Wiki E-mentoring could be an additional service of your mentoring organization. Wiki E-mentoring could match mentors with children and teenagers between age 10 and age 16 and allow the mentors to send between three to seven e-mails per week referring to interesting Wikipedia articles appropriate for the age-group of the audience. The articles could be send with a personalized abstract/introduction in the format of an "Article of the Day" on Wikipedia. This would allow the audience to feel personally addressed and could perpetuate the protégés' interest in Wikipedia and provide an initial motivation for the protégés to form a small community and to communicate with their Internet mentor. The audience could use a wiki, wiki page or web forum to ask questions about the articles or general questions. The rationale is that a young child or teenager cannot be expected to find suitable and interesting articles in Wikipedia him - or herself and to maintain curiosity over a longer time, at least not reliably. The Internet mentor would also be able to explain details of the articles or address any other questions of the protégés. This would be an additional service and would have no relation to the actual mentor - protégé relationship. Within the same organization an Internet mentor could, of course, consult with the assigned mentor of a protégé in his group. An Internet mentor should have a guideline what sources were appropriate (e.g. only Wikipedia or a list of sites).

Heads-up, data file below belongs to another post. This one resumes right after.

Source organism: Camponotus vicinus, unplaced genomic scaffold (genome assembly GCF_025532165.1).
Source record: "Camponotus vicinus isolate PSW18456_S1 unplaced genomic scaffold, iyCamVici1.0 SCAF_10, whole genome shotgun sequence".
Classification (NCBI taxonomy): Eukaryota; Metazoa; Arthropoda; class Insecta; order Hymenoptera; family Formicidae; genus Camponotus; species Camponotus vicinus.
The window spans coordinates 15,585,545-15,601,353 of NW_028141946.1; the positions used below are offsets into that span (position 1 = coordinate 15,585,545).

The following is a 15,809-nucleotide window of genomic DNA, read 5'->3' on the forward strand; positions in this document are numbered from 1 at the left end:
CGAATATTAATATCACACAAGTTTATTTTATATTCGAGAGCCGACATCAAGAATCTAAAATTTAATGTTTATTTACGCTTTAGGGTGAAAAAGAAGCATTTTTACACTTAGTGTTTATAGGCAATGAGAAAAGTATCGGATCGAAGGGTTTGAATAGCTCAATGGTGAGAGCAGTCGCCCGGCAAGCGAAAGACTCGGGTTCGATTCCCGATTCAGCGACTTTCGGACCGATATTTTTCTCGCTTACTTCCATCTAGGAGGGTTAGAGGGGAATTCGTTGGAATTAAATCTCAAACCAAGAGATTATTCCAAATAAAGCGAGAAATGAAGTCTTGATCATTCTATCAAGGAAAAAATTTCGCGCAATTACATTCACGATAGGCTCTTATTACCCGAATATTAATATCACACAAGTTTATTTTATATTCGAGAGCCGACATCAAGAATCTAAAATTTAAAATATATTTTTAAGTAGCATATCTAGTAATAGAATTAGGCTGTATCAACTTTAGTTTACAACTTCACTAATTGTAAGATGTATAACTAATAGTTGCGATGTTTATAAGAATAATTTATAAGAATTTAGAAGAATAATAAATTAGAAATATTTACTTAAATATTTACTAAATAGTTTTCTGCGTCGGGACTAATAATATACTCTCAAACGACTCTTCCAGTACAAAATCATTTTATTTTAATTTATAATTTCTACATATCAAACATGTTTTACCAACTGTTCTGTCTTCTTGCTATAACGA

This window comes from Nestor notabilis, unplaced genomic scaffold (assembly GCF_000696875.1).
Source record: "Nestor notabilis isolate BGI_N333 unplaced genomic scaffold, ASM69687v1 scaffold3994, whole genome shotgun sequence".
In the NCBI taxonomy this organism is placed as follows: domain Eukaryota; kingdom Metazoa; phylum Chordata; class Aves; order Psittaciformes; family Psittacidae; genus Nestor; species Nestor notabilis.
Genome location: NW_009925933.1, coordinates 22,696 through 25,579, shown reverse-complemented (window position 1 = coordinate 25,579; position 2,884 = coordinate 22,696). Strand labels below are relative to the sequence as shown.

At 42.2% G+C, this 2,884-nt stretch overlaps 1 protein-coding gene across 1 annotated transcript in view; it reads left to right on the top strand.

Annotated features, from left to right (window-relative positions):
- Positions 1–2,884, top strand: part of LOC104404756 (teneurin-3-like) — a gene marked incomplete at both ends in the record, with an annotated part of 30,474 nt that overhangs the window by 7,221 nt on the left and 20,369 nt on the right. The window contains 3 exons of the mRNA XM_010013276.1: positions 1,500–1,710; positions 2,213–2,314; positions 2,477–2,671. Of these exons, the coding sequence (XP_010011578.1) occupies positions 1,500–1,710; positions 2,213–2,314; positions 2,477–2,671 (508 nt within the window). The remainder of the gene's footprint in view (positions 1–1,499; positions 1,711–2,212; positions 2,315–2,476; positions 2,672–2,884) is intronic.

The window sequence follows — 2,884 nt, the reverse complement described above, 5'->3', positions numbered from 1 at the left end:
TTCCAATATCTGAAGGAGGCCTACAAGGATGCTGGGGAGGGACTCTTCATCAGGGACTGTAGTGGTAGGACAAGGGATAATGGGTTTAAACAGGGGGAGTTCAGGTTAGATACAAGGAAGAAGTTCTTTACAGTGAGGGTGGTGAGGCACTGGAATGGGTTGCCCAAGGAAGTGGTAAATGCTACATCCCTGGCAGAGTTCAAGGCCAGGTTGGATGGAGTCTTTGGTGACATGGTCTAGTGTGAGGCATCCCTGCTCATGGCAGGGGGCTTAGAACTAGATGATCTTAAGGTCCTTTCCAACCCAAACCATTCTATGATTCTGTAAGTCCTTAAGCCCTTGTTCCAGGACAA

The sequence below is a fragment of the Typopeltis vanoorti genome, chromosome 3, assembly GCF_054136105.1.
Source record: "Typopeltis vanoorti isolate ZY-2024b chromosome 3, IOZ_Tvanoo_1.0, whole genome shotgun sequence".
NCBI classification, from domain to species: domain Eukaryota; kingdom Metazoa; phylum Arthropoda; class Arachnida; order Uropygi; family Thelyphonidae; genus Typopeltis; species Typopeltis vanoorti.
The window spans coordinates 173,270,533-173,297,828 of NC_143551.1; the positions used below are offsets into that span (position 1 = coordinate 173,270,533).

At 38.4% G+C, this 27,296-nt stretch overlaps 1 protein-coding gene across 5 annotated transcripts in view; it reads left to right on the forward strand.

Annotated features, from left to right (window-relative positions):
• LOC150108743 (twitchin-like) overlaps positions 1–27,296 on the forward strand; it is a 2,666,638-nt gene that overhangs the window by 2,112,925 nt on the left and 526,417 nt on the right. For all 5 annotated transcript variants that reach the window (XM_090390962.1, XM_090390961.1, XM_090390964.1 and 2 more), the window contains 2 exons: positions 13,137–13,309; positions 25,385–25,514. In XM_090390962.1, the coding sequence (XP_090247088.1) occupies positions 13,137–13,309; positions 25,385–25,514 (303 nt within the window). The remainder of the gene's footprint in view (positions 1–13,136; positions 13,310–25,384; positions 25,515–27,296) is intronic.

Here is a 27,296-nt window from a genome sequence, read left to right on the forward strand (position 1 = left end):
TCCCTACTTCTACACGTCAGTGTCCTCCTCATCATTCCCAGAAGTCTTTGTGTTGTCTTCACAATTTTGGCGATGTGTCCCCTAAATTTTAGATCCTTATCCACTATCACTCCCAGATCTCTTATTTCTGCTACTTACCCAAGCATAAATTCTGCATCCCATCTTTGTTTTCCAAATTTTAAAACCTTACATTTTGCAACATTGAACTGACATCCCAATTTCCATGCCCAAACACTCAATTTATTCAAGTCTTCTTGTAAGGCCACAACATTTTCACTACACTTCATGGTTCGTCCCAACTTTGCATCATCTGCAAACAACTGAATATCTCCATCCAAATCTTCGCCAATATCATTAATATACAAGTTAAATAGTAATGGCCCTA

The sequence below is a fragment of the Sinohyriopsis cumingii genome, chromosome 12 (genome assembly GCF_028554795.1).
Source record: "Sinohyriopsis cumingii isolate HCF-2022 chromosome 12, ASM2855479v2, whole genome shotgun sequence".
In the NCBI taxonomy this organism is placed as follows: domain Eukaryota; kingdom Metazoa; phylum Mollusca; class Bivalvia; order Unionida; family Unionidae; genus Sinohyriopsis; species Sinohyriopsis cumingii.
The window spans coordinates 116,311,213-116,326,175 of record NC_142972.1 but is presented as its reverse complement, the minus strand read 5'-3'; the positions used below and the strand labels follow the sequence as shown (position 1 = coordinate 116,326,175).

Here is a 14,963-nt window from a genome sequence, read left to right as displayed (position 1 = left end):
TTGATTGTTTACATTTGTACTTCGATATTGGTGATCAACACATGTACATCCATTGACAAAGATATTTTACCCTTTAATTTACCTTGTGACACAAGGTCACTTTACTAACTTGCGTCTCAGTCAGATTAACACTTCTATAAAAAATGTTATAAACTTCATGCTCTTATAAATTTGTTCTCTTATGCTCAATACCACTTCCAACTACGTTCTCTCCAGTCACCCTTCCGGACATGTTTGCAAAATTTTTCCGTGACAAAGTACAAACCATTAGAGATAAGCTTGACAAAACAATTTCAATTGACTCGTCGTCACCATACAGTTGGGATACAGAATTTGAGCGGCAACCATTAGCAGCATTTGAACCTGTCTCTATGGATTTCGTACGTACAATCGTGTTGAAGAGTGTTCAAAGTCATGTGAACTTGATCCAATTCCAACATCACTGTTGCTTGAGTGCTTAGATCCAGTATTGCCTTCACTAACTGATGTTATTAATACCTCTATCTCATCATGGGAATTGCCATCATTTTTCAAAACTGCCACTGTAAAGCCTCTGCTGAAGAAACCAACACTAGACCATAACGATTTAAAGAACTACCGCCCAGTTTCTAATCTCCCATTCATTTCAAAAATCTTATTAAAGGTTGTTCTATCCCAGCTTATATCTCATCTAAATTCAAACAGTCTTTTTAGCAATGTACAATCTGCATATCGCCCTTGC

Advantages of written communication
Written communication is often more well thought-out while verbal communication runs the risk of insufficient planning, because humans can't think fast enough to consider all aspects of what they say while talking. A logical consequence is also that you should always be prepared to take back what you said because it wasn't well thought-out. Communication in e-mails or a wiki should be used as an opportunity to train more well considered communication.
Adult members are generally a good idea, because adult members can help you to be recognized as a serious effort and they can help you to be allowed to do things that may be difficult otherwise. Getting a room for an Events or a mentor conference for instance may be difficult without adults as organizers and supervisors.
College students as members may add to the reputation and usefulness of a mentoring organization. College students could also create a connection to larger tutoring and mentoring programs where college students teach pupils. If you have no college students in your organization but you have pupils intending to attend a college you can also ask if the future college students are willing to stay with your organization for at least their first year(s) in college.